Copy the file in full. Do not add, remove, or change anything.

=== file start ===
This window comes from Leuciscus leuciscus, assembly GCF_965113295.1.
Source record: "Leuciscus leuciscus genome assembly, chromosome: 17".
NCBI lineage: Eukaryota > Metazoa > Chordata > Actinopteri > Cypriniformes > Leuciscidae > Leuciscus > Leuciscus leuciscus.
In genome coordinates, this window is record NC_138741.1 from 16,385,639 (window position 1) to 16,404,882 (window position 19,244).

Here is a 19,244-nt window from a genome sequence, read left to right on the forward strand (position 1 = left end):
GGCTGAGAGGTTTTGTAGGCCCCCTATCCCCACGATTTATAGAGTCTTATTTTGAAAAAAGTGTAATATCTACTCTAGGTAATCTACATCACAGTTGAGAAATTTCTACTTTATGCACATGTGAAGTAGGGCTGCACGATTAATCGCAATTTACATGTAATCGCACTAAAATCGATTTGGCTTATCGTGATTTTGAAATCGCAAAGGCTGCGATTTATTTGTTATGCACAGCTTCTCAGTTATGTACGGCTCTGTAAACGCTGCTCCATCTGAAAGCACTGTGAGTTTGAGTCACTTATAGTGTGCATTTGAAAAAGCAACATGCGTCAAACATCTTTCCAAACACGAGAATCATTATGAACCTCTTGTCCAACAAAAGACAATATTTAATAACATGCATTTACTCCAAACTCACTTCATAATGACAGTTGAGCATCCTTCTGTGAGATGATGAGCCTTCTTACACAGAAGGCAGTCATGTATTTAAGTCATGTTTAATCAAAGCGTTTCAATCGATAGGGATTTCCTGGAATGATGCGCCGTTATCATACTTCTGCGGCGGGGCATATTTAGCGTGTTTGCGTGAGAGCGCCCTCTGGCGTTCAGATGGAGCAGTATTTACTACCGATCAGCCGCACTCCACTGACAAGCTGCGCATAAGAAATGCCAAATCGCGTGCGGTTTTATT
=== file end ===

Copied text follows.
This window comes from Leuciscus leuciscus, assembly GCF_965113295.1.
Source record: "Leuciscus leuciscus genome assembly, chromosome: 17".
NCBI lineage: Eukaryota > Metazoa > Chordata > Actinopteri > Cypriniformes > Leuciscidae > Leuciscus > Leuciscus leuciscus.
In genome coordinates, this window is record NC_138741.1 from 16,385,639 (window position 1) to 16,404,882 (window position 19,244).

Here is a 19,244-nt window from a genome sequence, read left to right on the forward strand (position 1 = left end):
GGCTGAGAGGTTTTGTAGGCCCCCTATCCCCACGATTTATAGAGTCTTATTTTGAAAAAAGTGTAATATCTACTCTAGGTAATCTACATCACAGTTGAGAAATTTCTACTTTATGCACATGTGAAGTAGGGCTGCACGATTAATCGCAATTTACATGTAATCGCACTAAAATCGATTTGGCTTATCGTGATTTTGAAATCGCAAAGGCTGCGATTTATTTGTTATGCACAGCTTCTCAGTTATGTACGGCTCTGTAAACGCTGCTCCATCTGAAAGCACTGTGAGTTTGAGTCACTTATAGTGTGCATTTGAAAAAGCAACATGCGTCAAACATCTTTCCAAACACGAGAATCATTATGAACCTCTTGTCCAACAAAAGACAATATTTAATAACATGCATTTACTCCAAACTCACTTCATAATGACAGTTGAGCATCCTTCTGTGAGATGATGAGCCTTCTTACACAGAAGGCAGTCATGTATTTAAGTCATGTTTAATCAAAGCGTTTCAATCGATAGGGATTTCCTGGAATGATGCGCCGTTATCATACTTCTGCGGCGGGGCATATTTAGCGTGTTTGCGTGAGAGCGCCCTCTGGCGTTCAGATGGAGCAGTATTTACTACCGATCAGCCGCACTCCACTGACAAGCTGCGCATAAGAAATGCCAAATCGCGTGCGGTTTTATT